Monday June 26th 2017

“East Texas Hot Links”

hotlinks2Recommended *** I am often asked about rating a performance. It can be a difficult task. What I see is somewhat different from another audience member, and in some cases, I see performances that are better than the script that was written. Over the years, I have learned to appreciate the talent pool that performs at Writers Theatre. They are a strong company, and in speaking with actors in the Chicago Theater Community, a place to work that adds something special to their resume. As you may know, the new facility, an amazing building that stands on the ground of their previous, smaller home has two theaters; The Gillian (the smaller of the two, a black box theater) is where they are presently presenting “East Texas Hot Links” written by Eugene Lee.

The play takes place in the summer of 1955. The place is East Texas, described as a place somewhere between Houston and Dallas, but for sure in Texas. Thinking back to that time, although the civil war had been over for years and the slaves had been freed, there were still many areas of the south where segregation and discrimination still existed. This play takes us into a bar/café deep in the woods where only Negroes can enjoy their libation and talk. This time period was also the birth of the Civil Rights Movement, bringing hope for change to the African-Americans who wanted to be treated as more than what they were.

The men ,and the one lady in the story, Charlesetta (played powerfully by Tyla Abercrumbie) the owner of the café/bar, are enjoying their drinks, talking about their lives and futures, when it is noticed that a young man, Delmus( Luce Metrius))keeps trying to make a call. As the men continue to speak about what is happening in their area- the road construction and the changes in the community, this young man appears nervous, anticipating something special. It turns out, through the discussion, that strange events have been taking place and that some young men have gone missing. The old-timers, Adolph (deftly handled by Willie B.) who is blind, but knows the terrain fears that what is taking place is the White man’s revenge for the changes society is about to make. hot-links

Columbus Frye (Alfred Wilson) is also an elder of the community. He is a man of some means, having some properties where he collects rents. His brother-in-law, young XL Dancer (sharply played by Namir Smallwood), as it turns out, has a solid job and is somewhat involved with the White bosses in some of what is transpiring. The others in the bar are Buckshot (brilliantly brought to life by Antoine Pierre Whitfield), Boochie Reed (the ever reliable A.C. Smith, who has powerful eyes to watch) and Roy Moore (Kevin Roston Jr.). Not wanting to spoil what the story is about and the unusual ending that has been created by Lee along with director ,Ron OJ Parson, I can only tell you that watching this story come to life may remind you that even today, over 60 years later, this powerful story about racism triumphing over empathy, still has meaning. Maybe, even more!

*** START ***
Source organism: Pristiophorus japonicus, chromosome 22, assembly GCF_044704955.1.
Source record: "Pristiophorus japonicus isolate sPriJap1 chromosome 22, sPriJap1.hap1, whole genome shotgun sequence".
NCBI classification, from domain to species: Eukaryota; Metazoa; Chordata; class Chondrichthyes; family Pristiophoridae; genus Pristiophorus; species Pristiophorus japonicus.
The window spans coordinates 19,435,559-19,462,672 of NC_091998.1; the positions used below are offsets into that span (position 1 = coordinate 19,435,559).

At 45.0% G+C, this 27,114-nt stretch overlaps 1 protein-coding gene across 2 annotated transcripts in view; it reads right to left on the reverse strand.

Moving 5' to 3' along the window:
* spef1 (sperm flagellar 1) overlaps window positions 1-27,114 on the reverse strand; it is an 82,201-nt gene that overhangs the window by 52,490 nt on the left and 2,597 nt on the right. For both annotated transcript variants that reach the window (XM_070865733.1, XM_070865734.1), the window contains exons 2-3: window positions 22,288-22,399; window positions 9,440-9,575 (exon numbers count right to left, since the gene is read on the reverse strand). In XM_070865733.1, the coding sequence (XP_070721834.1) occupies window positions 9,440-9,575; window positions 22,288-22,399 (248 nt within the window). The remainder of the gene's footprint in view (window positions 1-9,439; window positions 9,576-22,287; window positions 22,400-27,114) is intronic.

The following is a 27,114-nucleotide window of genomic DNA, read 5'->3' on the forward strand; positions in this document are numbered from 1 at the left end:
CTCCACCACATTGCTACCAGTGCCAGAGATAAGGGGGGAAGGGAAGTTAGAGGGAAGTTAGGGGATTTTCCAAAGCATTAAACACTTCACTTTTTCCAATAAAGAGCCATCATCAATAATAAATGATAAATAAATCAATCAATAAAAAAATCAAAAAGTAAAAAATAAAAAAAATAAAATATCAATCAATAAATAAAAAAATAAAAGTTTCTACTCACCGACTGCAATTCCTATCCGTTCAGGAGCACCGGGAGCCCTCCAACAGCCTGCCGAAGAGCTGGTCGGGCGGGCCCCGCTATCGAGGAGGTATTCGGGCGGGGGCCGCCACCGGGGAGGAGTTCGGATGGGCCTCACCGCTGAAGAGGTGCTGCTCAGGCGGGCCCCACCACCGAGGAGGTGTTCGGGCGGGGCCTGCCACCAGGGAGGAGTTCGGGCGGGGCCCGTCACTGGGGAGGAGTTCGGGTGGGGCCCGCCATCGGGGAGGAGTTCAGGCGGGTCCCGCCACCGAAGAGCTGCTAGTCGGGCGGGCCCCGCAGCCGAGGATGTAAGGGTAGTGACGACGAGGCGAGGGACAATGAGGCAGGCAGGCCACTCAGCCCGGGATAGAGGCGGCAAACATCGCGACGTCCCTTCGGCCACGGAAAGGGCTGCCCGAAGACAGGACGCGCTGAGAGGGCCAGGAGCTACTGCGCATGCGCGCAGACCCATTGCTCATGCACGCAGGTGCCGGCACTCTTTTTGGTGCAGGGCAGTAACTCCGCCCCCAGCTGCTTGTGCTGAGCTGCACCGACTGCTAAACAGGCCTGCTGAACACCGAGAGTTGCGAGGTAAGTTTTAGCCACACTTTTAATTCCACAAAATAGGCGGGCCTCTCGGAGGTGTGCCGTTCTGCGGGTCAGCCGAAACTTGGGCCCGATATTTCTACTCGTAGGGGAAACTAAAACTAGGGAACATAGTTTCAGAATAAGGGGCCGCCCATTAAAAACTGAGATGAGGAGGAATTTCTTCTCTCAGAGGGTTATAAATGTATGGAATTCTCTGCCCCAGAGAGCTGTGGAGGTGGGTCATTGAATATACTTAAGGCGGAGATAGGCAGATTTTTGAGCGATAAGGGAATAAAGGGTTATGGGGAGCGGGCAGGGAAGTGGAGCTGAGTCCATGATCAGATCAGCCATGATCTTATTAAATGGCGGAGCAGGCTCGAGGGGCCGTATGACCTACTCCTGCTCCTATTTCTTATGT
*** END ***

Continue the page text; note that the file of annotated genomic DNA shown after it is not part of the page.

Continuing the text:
This production is 90 minutes (no intermission) of  love and hate being expressed by those we meet and those who we learn are lurking in the woods. The set (Jack Magaw) truly makes one feel that they have gone back in time to a dinky hotlinks4little bar in the middle of nowhere you would want to be. The costumes (Christine Pascual) are of the times and the lighting (Kathy A. Perkins) and sound (Joshua Horvath) add to the overall picture that both Parson and Lee have created. Matt Hawkins’ fight choreography is amazing and the props handled by Scott Dickens are the finishing touches on a near perfect production. The actors, tech and direction are amazing. I only wish the story was as solid as they were, yet I recommend it and would love to hear back from you.

“East Texas Hot Links” will continue at Writers Theatre located at 325 Tudor Court in Glencoe thru January 22nd with performances as follows:

hotlinks3Tuesdays  7:30 p.m.

Wednesdays  7:30 p.m.

Thursdays  7:30 p.m.

Fridays  7:30 p.m.

Saturdays  3 and 7:30 p.m.

Sundays  2 and 6 p.m.*

EXCEPTIONS Wednesdays matinees  3 p.m.  11/9, 11/23, 12/14,12/28 and 1/11

NO PERFORMANCES 11/24 and Tuesday 1/17

12/24, 12/25, 12/31 and 1/1 (Happy Holidays)

  • no evening on 10/23,11/13, 12/18,12/25,1/1 and 1/15)

Audience enrichment  ASL  December 2nd  7:30 p.m.

Open-captioned  11/4  7:30 p.m.hotlinks6

Tickets range from $35-$80 and can be purchased at the box office, by calling 847-242-6000 or online at www.writerstheatre.org

There is plenty of parking in the area (all free) and you can easily get to the theater by train- Ride Metra, take a picture ,post it to their Facebook or Twitter feed with a tag @writerstheatre and the title of the show- show it to box office and receive $5 in cash toward the cost of your ride.

 

To see what others are saying, visit , go to Review Round-Up and click at “East Texas Hot Links”.

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